Judging from its past, baseball is better off without commissioner

John Steadman

May 10, 1993|By John Steadman

Now that baseball closed one season and opened another without a commissioner the evidence is clear and compelling: Nothing should be done. Leave it vacant.

The office should be abolished. It serves no useful purpose. At best, it's a back-pounding, hand-shaking ceremonial job that adds nothing to making baseball a better game or permitting the public to enjoy it more.

There's nothing of importance that can't be decided by the presidents of the American and National leagues, namely Robert Brown and Bill White. Both were former players in the respective leagues they preside over. They can relate to players and their problems. They understand the nuances of the game. Besides, they ought to earn their pay.

Hiring a commissioner is absolutely throwing money away. If baseball wants to realign itself, then start by putting an end to a job that does nothing more than take up seating space at the All-Star Game and World Series. Baseball would be better off donating the money to pay for a commissioner to helping reduce the national debt or to the save-the-whales movement.

Since Judge Kenesaw Mountain Landis died in 1944, there have only been two commissioners, A. B. "Happy" Chandler and Bowie Kuhn, with a true understanding of baseball and a passion for its position in American life. Chandler was so enthralled with the game that when he was fired by the owners, who perceived him as a players' commissioner and not the rubber stamp they wanted him to be, he actually broke down and cried in public.

Chandler had opened the sport to black athletes and also led the way in creating a pension plan for the players. Kuhn admired Mickey Mantle and Willie Mays as players, but when they went to work for casinos, he decided they could do one or the other. Not both. He was right.

Apart from Kuhn, Landis and Chandler, the rest of the commissionership contingent, including the lionized Bart Giamatti, Fay Vincent, Peter Ueberroth, William "Spike" Eckert and Ford Frick, made little or no contribution to baseball.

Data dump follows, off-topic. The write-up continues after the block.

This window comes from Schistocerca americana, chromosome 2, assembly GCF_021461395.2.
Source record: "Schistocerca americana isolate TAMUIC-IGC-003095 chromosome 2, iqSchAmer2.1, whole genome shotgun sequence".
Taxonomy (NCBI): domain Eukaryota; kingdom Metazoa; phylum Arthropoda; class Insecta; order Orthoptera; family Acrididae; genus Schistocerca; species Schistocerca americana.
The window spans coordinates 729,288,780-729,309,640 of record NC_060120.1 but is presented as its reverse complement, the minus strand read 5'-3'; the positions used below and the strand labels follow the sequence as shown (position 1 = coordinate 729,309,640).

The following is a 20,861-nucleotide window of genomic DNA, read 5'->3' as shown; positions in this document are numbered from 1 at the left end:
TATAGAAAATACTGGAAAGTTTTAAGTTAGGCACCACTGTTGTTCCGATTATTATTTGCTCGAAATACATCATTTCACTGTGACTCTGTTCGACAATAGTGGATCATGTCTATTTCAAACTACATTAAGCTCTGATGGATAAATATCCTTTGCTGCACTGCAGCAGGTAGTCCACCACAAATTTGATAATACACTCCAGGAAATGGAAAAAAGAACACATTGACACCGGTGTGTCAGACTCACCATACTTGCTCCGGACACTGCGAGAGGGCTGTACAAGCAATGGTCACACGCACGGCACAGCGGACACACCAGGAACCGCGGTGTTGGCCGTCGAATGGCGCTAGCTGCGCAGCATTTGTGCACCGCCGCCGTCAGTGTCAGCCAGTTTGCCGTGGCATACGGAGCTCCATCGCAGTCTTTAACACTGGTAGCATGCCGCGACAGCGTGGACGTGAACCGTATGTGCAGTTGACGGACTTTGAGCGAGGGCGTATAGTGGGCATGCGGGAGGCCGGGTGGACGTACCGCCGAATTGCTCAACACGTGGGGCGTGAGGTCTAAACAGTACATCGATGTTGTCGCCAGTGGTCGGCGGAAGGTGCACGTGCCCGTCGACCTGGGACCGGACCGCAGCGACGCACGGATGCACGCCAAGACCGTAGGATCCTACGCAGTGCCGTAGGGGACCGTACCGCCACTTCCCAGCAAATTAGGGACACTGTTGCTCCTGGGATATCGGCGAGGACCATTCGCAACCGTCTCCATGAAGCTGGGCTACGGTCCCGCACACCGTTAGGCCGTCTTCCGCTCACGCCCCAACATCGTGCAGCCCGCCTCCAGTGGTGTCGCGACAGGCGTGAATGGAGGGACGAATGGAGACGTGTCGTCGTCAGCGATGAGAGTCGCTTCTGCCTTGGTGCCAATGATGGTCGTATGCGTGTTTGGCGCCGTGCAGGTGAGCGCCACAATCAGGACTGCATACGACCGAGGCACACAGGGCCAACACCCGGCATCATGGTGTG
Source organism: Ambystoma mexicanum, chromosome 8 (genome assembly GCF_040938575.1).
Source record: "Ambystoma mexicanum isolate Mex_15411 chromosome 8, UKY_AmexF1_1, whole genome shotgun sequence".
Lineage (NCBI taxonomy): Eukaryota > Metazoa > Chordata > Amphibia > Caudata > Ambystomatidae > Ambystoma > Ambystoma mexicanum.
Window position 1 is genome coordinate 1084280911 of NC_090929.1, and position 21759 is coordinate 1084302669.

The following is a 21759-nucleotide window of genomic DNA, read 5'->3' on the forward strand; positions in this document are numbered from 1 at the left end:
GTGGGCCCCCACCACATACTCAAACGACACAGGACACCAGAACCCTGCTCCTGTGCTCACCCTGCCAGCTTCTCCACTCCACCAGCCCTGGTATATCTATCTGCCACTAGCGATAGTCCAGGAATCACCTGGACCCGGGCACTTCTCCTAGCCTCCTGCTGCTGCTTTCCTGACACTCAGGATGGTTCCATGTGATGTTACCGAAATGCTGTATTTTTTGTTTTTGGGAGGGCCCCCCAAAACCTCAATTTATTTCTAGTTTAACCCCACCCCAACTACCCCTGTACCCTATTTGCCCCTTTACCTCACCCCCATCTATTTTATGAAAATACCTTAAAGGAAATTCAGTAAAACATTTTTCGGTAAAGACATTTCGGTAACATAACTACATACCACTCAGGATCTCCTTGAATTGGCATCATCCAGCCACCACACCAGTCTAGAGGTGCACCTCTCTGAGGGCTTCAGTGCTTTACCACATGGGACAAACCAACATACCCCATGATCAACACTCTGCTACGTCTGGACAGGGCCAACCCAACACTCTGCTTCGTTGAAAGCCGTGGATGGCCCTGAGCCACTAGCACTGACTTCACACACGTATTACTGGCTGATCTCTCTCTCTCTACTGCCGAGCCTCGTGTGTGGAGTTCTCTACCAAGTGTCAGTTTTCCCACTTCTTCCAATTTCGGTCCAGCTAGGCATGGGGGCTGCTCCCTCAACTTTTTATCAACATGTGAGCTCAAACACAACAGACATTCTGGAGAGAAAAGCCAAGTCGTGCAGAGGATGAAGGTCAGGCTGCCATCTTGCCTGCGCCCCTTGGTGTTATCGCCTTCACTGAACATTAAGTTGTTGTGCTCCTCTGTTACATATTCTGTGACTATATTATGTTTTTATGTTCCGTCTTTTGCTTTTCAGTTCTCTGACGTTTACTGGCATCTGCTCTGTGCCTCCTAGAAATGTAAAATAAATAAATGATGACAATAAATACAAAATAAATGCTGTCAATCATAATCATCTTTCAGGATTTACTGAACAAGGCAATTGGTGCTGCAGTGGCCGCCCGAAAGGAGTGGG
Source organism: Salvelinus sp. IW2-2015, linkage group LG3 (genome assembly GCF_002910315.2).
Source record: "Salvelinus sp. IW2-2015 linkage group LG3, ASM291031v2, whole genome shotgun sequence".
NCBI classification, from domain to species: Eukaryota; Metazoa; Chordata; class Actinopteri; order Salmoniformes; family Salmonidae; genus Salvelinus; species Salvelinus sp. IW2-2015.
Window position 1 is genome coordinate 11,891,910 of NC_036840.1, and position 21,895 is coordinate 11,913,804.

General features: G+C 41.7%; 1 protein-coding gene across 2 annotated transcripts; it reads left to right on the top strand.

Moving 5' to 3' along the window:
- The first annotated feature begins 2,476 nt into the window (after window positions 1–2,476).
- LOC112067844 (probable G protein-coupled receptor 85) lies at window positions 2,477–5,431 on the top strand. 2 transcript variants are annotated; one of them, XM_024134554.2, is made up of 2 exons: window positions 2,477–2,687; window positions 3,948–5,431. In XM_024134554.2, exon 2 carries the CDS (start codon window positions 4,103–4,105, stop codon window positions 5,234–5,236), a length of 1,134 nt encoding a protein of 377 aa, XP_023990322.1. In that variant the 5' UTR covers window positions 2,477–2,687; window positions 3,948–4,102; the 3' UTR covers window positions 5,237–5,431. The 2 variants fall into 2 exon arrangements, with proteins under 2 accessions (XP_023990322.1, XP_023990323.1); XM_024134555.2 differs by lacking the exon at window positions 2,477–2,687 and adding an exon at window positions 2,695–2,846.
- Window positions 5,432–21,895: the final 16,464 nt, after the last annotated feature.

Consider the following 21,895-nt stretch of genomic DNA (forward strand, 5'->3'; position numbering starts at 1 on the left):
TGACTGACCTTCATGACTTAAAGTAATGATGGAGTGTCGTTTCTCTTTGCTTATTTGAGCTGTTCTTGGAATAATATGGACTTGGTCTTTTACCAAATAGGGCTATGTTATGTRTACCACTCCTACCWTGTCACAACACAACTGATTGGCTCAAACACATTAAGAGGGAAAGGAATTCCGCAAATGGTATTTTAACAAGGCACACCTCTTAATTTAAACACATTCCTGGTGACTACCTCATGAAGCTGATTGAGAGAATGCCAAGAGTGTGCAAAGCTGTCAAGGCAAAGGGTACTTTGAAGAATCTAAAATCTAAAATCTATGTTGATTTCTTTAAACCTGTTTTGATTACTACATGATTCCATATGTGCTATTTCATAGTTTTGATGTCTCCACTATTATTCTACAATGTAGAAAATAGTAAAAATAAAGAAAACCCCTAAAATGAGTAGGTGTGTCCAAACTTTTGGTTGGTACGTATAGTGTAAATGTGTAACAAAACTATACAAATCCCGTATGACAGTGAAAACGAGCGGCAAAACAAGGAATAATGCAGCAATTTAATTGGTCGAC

This proves that since Landis, who wasn't as tough as sportswriters described him, only two commissioners out of the next seven, in a period of 49 years, weren't merely taking up space.

Incidentally, why didn't Landis look deeper into the charges that Ty Cobb and Tris Speaker were involved in a gambling fix rather than deciding the statute of limitations prevailed?

The club executives, rather the owners, have made themselves the laughingstock of the world by prolonging the search for a commissioner to such imponderable lengths. All they needed do was put a help-wanted ad in The Sporting News.

A baseball commissioner avails himself of a well-upholstered chair in an office suite, a staff of assistants and secretaries, an enormous salary and unlimited expense account. Also as many box seats as his heart desires, even if he can't locate enough relatives to fill them at game time.

Now baseball goes on without a commissioner, thanks to wonder-boy Bud Selig, who wouldn't know an infield fly from a fly on the wall. Selig is in charge of finding a body for the role of commissioner. The job is vacant. Is the game any better? No. Any worse? No. So why look for another stiff?

How about when Eckert was in charge? That poor miscast soul didn't know Lloyd Waner from Charley "Red" Ruffing at the Hall of Fame ceremony. He went up to Ruffing and said, "It's a shame your brother isn't living so he could be here to see you join him in the Hall of Fame."

It was a case of mistaken identity, but that, unfortunately, is how baseball had hired Eckert. The intention was to hire a General Ecker, a World War II battlefield hero, but the committee got General Eckert, a supply specialist out of the Air Force, and, once the announcement had been made, realized it was too embarrassed to correct the mistake.

Oh, yes, another time, Eckert was talking to sportswriters in Florida and got his speeches crossed. He was reading the one he intended to give to a group of airline officials later in the day rather than the one on the state of baseball.

Yes, the game has survived despite the disasters it has created for itself. Here's a vote for baseball to retain the beauty of the status quo . . .to play for perpetuity without a commissioner.

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